According to the data published by the National Crime Records Bureau (NCRB), New Delhi, West Bengal stands very high in the list of states when it comes to trafficking in women. The 2005 statistics provided by the NCRB reveal that in 2005, West Bengal ranked second, coming after Bihar, in importation of girls. The traffickers mostly target women and children who belong to the rural areas. Trafficking in women is most prominent in the southern part of South 24 Parganas, the eastern part of Murshidabad, the eastern side of Nadia, and the eastern region of North 24 Parganas.

iii. Low Retention Rate and High Dropout Rate: In India, for example, only one girl in three will finish primary school. Most drop out of school to help with housework, or to get a job and earn a living. Many parents prefer to invest in the education of their sons due to strong social norms. As in many parts of the developing world, marriage often takes place at an early age for Indian girls, and education is replaced by the responsibilities of motherhood.

  1. Attitude towards Learning: There are certain sections of people who think otherwise, who look down upon education and regard it with contempt. They claim that it is of no use to build a scholarly mind or enlighten it through academics. Families of poor financial standing often discourage studying in their households as they wish to engage the children in work as soon as possible to expand their collective remuneration.

Some people consider modern education as a threat to their beliefs and way of life. Consequently, the children of such households are also deprived of the opportunity to study in modern schools and free their minds of meaningless conventions and conservative ideologies.

  1. Geographical Factors: The families in remote locations-like deep within the Himalayan forests or in the arid lands of Puruliya, they are often cut-off from mainstream civilization and all convenient facilities of education. This is true especially in the case of wandering tribes like the Warlis of the West and the numerous forest communities residing at the foothills of the Eastern Himalayas. These tribes often follow shifting cultivation as a result of which they have no permanent dwelling place. Moreover, their culture and practices are so different from the mainstream that it is difficult to bring them in sync with modern society and provide them with similar kind of education.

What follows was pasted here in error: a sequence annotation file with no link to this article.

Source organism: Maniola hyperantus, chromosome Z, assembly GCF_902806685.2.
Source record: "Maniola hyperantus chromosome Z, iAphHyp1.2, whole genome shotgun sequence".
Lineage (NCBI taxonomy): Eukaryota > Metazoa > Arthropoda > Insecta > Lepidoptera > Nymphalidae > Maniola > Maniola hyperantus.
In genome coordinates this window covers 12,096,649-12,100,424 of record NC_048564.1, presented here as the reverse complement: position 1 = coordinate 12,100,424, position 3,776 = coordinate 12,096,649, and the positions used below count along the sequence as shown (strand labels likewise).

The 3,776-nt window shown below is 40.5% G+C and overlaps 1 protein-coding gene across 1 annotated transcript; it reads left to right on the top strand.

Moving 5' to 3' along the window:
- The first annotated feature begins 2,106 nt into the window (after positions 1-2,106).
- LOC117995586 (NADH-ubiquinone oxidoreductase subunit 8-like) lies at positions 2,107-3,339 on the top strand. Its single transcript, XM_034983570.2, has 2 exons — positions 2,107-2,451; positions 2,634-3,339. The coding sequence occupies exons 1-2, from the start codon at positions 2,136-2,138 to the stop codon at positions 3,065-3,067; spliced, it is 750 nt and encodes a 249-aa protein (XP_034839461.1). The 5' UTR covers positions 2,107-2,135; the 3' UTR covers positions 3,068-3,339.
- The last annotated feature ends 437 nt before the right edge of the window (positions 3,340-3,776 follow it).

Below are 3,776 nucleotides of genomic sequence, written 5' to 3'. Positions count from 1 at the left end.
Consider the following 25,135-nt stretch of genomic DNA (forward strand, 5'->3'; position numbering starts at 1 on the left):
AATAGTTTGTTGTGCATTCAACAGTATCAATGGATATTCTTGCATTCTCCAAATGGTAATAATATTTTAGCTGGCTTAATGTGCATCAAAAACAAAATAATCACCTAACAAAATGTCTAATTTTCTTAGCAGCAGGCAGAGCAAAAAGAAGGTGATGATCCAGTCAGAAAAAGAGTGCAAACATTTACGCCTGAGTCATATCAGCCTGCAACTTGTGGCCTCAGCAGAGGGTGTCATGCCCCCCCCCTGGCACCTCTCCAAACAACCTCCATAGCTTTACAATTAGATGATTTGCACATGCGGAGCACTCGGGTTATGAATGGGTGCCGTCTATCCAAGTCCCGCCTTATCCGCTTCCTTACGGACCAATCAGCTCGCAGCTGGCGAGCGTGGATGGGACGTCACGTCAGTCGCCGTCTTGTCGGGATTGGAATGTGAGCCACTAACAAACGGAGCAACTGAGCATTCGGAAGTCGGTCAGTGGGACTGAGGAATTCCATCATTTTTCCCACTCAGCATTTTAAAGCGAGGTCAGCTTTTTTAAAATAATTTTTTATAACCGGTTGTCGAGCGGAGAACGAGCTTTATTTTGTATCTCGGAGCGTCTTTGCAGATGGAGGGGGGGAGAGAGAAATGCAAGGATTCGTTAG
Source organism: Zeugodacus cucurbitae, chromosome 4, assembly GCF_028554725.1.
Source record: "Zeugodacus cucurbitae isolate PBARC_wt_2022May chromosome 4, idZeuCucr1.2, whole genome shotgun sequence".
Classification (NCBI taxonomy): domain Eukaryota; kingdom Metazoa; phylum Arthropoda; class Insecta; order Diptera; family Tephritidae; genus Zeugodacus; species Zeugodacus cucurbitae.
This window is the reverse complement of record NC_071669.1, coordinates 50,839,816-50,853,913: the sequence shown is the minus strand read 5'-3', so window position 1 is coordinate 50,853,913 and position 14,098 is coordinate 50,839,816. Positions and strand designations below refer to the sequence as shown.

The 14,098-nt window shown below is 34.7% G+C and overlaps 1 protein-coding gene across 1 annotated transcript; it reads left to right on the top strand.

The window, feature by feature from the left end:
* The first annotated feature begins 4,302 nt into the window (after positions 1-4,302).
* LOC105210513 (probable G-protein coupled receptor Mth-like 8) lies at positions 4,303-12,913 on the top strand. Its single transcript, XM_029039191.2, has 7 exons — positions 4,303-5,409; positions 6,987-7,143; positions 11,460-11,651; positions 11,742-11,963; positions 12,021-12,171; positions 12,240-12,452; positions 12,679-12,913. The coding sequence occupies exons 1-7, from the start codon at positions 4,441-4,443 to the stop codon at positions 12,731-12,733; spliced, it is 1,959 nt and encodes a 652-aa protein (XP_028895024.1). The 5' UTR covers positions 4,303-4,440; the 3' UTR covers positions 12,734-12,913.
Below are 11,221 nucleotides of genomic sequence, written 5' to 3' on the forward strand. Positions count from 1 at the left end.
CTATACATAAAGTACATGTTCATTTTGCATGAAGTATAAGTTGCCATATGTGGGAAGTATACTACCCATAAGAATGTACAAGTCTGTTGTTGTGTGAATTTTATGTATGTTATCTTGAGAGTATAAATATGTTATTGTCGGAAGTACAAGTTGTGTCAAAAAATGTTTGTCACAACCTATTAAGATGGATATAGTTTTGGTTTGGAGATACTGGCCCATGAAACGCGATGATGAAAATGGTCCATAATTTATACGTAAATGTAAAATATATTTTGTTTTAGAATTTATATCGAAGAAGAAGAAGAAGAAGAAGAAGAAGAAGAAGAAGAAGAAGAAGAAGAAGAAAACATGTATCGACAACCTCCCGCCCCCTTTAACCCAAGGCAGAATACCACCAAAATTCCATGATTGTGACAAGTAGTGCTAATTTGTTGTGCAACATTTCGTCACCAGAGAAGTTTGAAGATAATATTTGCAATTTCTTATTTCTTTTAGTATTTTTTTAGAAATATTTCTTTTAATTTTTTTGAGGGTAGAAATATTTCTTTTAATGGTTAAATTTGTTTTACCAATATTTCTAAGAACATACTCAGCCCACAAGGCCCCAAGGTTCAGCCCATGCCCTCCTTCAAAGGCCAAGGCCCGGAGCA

2. Individual Disabilities: The most unfortunate are those whose physical or mental conditions do not allow them to educate themselves easily. Disabled female child in many families find it exceedingly difficult to read, write, absorb and remember information. For example, a dyslexic child will find it hard to remember the letters of the alphabet and to interpret words when they are formed with those same letters. Physical disabilities also inhibit literacy. A blind child will find it difficult to read without assistance. A child with a disabled arm will find writing a tough task. Such persons are often neglected and shunned from schools.

vii. Inadequate Facilities: It is shocking how many schools have been unable to create facilities e.g. sanitation and safe drinking water for even paid education for all female children, who are essentially the future of this nation. Many schools do not have enough classrooms to accommodate all school-age children.

  1. Lack of Qualified Female Teachers: Girls are more likely to attend schools if they have female teachers. Girls are more comfortable and more vocal with lady teachers, thus actively focusing and participating in the learning process. Also, parents – especially in rural areas – are hesitant to send their girls to schools that have only male teachers. Parents often complain about insecurity for girls attending schools.
  2. Lack of Transport Facilities: Particularly in rural areas, transportation is needed for girls to attend primary and secondary schools, which are often far away from their homes. Primary education is often accessible much closer, but secondary education facilities assume that children will drop out as they age, and therefore fewer schools are established to cater to older children.